"No, it's 5 FU," the pretty Indian nurse explained, "Short for Five Fluorouracil your second cancer drug You'll be taking it 22 hours a day everyday this week and I'll be sending it home with you along with this pump."
"5FU." She said.
I looked at the pump and the large bag of clear fluid on the table beside my bed in the Chemotherapy Day Care Centre.
"Did you bring a fanny pack?" the nurse asked.
"No, was I supposed to?"
The nurse shook her head sadly, "They prescribe 5FU and always forget to tell the patients to buy a fanny pack. You'll need one because you're going to be wearing this for the next 22 hours."
She turned to my brother-in-law who had come with me today. "Maybe you could run down and buy one. They sell them at the hospital tuck shop, or if they don't have them there, Staples is just down the block and they sell them as well."
"Sure, no problem," said Steve, getting up from the chair beside the bed.
"It needs to be about this size," the nurse said gesturing with her hands.
Steve nodded and started off on his quest for an FU bag holder.
The Chemo Day Dare Center is a long narrow room on the 2nd floor of Princess Margaret Hospital with beds along each long wall, separated by a hospital curtain for privacy. But from my bed I could see across the room into the bed of everyone across the next wall, where they all sat looking back at me.
I waved. But no one responded. No one was looking like they were having a good time.
My nurse laid out the various bags in her container on the top of my table.
"These are the medications you'll be getting today." she said. They all looked like bags of water in various sizes. "First a saline solution. Then an anti-nausea drug. Then Cisplatin your main cancer drug and finally another saline solution."
Having already implanted a splint in my vein, she hooked me up to the saline solution. "This will take about 40 minutes," she told me.
I settled back in the bed. I had brought "Fugitive Pieces" by Anne Michaels with me to read. It had been given to me by Ruth at the Synch-ro-niz-ing blog and was a very lushly worded tale of Jacob Beer, a wild young survivor of the Nazi Holocaust who struggles to find meaning in the abyss his life had become. I was about 3/4 of the way through and Ruth thought I'd like the book, but instead I loved it.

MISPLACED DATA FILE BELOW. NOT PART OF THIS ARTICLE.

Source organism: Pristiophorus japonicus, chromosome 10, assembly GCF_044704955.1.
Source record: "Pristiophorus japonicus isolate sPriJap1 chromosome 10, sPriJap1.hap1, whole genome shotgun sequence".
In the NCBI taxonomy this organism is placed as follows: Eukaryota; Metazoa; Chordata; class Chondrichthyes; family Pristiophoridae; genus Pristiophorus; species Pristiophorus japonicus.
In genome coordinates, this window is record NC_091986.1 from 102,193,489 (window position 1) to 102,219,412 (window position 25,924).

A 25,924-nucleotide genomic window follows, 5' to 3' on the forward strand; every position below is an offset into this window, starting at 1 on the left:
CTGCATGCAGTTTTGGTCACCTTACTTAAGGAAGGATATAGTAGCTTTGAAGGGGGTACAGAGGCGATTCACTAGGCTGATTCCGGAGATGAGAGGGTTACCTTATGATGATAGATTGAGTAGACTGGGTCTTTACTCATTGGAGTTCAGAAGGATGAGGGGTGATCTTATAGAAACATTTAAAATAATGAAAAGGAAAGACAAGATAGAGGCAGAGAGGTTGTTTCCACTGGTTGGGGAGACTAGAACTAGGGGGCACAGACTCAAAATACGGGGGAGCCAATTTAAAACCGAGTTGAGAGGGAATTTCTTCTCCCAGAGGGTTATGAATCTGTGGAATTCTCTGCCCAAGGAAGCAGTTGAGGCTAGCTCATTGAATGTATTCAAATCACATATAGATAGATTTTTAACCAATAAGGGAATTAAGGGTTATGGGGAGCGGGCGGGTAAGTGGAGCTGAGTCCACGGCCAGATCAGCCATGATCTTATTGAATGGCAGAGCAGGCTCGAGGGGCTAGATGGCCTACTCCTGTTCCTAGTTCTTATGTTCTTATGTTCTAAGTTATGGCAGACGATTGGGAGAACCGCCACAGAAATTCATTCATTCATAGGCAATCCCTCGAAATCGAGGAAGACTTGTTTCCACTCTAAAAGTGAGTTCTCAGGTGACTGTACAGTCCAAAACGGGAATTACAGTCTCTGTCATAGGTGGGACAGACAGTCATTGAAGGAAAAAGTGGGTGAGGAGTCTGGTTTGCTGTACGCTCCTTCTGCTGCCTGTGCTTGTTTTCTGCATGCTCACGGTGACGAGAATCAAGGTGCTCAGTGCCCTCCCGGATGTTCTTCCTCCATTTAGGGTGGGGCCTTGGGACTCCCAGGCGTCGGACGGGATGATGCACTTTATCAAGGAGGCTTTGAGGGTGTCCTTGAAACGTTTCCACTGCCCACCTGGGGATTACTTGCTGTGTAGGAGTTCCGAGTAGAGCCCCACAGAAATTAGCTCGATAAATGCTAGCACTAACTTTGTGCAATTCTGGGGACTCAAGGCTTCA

Forty minutes flew by and the pump beside my bed started ringing. The nurse hurried over to check the bag. Saw there was a little of the fluid left and reprogrammed it for another minute or so. Across the room other pumps were starting to ring and nurses were whirling around resetting the pumps or exchanging bags.
When my pump rang again she replaced the bag with the anti-nausea medication and then Steve was back with the fanny pack, his face wet with sweat.
"The tuck shop was out of them," he explained. So he had gone Staples but they were sold out. They sent him to Roots. Roots sent him to Mike's Work Wearhouse who sent him to the Mountain Canyon Coop. But by now he was half way down to the lake. However they had a variety of fannypacks in all different sizes, but when he went to check out they wouldn't sell one to him.
"You had to be a member," he told me. So he had brought a membership. A long exhausting trip but at least he had found a fannypack.
"Too small" said the nurse as she passed. "It's got to hold the 5FU medication and the pump." She showed him.
Steve wiped his forehead, turned tiredly and trudged back out into the heat of the day mumbling something which sounded somewhat like a shortened version of 5FU.
"Now we come to your cancer drug," the nurse said, changing my bag. "This will take about an hour."
I took out my ipod and opened itunes to Diane Arkenstone and lush music filled my head. I relaxed into it and returned to Jacob Beer. Time passed quickly and Steven eventually staggered back with a larger fannypack. I was switched to a final saline solution.
Then the nurse returned to hooked me up to my 5FU pump which she loaded along with the 5FU bag into the fannypack. She showed me what to do if it ever sprang a leak and when to run to emergency if it ever pulled out of my arm. Then she turned it on.
The compressor started pumping.
FU it said.
"It says FU" I said.
"No it doesn't," said the nurse. "That's just a mechanical noise made by the cmpressor.
"FU," said the pump.
We all laughed.
And my first chemotherapy treatment was done.
Instead of feeling nauseated or fatigued, I left feeling strangely exhilarated. In fact I found I had more energy than I had in days.
Perhaps it was all the water they pumped into me? Or maybe it was the morning of enforced relaxation? As the day wore on I found I had more energy than I had had in days.
Or maybe it was just the funny name of the drug that lifted my spirits?
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